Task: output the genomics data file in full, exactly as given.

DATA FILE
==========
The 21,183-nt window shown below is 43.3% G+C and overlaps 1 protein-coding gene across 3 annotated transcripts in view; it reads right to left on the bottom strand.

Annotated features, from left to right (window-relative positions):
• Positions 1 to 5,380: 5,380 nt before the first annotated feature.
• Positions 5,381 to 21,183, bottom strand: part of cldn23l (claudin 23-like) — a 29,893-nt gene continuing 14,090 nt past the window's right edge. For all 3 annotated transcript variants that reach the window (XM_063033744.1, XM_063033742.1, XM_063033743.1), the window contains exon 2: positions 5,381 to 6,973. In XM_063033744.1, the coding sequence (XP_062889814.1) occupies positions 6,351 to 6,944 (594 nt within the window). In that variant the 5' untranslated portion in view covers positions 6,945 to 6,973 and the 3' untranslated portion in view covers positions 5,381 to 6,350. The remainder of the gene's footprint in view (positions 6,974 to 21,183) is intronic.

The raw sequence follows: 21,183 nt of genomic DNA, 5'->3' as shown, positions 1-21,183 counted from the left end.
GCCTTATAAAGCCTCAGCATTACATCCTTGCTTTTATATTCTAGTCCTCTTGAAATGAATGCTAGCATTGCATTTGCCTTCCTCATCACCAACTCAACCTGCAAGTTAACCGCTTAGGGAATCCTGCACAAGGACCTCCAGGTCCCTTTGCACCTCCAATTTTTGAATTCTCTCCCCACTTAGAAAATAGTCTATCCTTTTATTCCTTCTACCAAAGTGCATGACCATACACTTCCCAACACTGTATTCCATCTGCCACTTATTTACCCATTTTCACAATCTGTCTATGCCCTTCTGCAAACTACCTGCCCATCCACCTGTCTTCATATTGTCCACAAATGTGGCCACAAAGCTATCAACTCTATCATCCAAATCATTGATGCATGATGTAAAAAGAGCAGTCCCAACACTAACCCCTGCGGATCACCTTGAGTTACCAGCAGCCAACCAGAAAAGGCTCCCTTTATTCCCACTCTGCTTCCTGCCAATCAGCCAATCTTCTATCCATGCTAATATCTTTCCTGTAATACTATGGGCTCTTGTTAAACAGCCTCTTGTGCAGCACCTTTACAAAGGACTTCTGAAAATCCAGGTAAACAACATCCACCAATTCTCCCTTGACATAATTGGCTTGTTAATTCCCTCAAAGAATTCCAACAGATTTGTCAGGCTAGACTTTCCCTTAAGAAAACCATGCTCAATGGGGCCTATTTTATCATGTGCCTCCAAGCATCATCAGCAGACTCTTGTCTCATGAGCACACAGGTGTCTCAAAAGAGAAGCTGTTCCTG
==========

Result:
The 21,183-nt window shown below is 43.3% G+C and overlaps 1 protein-coding gene across 3 annotated transcripts in view; it reads right to left on the bottom strand.

Annotated features, from left to right (window-relative positions):
• Positions 1 to 5,380: 5,380 nt before the first annotated feature.
• Positions 5,381 to 21,183, bottom strand: part of cldn23l (claudin 23-like) — a 29,893-nt gene continuing 14,090 nt past the window's right edge. For all 3 annotated transcript variants that reach the window (XM_063033744.1, XM_063033742.1, XM_063033743.1), the window contains exon 2: positions 5,381 to 6,973. In XM_063033744.1, the coding sequence (XP_062889814.1) occupies positions 6,351 to 6,944 (594 nt within the window). In that variant the 5' untranslated portion in view covers positions 6,945 to 6,973 and the 3' untranslated portion in view covers positions 5,381 to 6,350. The remainder of the gene's footprint in view (positions 6,974 to 21,183) is intronic.

The raw sequence follows: 21,183 nt of genomic DNA, 5'->3' as shown, positions 1-21,183 counted from the left end.
GCCTTATAAAGCCTCAGCATTACATCCTTGCTTTTATATTCTAGTCCTCTTGAAATGAATGCTAGCATTGCATTTGCCTTCCTCATCACCAACTCAACCTGCAAGTTAACCGCTTAGGGAATCCTGCACAAGGACCTCCAGGTCCCTTTGCACCTCCAATTTTTGAATTCTCTCCCCACTTAGAAAATAGTCTATCCTTTTATTCCTTCTACCAAAGTGCATGACCATACACTTCCCAACACTGTATTCCATCTGCCACTTATTTACCCATTTTCACAATCTGTCTATGCCCTTCTGCAAACTACCTGCCCATCCACCTGTCTTCATATTGTCCACAAATGTGGCCACAAAGCTATCAACTCTATCATCCAAATCATTGATGCATGATGTAAAAAGAGCAGTCCCAACACTAACCCCTGCGGATCACCTTGAGTTACCAGCAGCCAACCAGAAAAGGCTCCCTTTATTCCCACTCTGCTTCCTGCCAATCAGCCAATCTTCTATCCATGCTAATATCTTTCCTGTAATACTATGGGCTCTTGTTAAACAGCCTCTTGTGCAGCACCTTTACAAAGGACTTCTGAAAATCCAGGTAAACAACATCCACCAATTCTCCCTTGACATAATTGGCTTGTTAATTCCCTCAAAGAATTCCAACAGATTTGTCAGGCTAGACTTTCCCTTAAGAAAACCATGCTCAATGGGGCCTATTTTATCATGTGCCTCCAAGCATCATCAGCAGACTCTTGTCTCATGAGCACACAGGTGTCTCAAAAGAGAAGCTGTTCCTG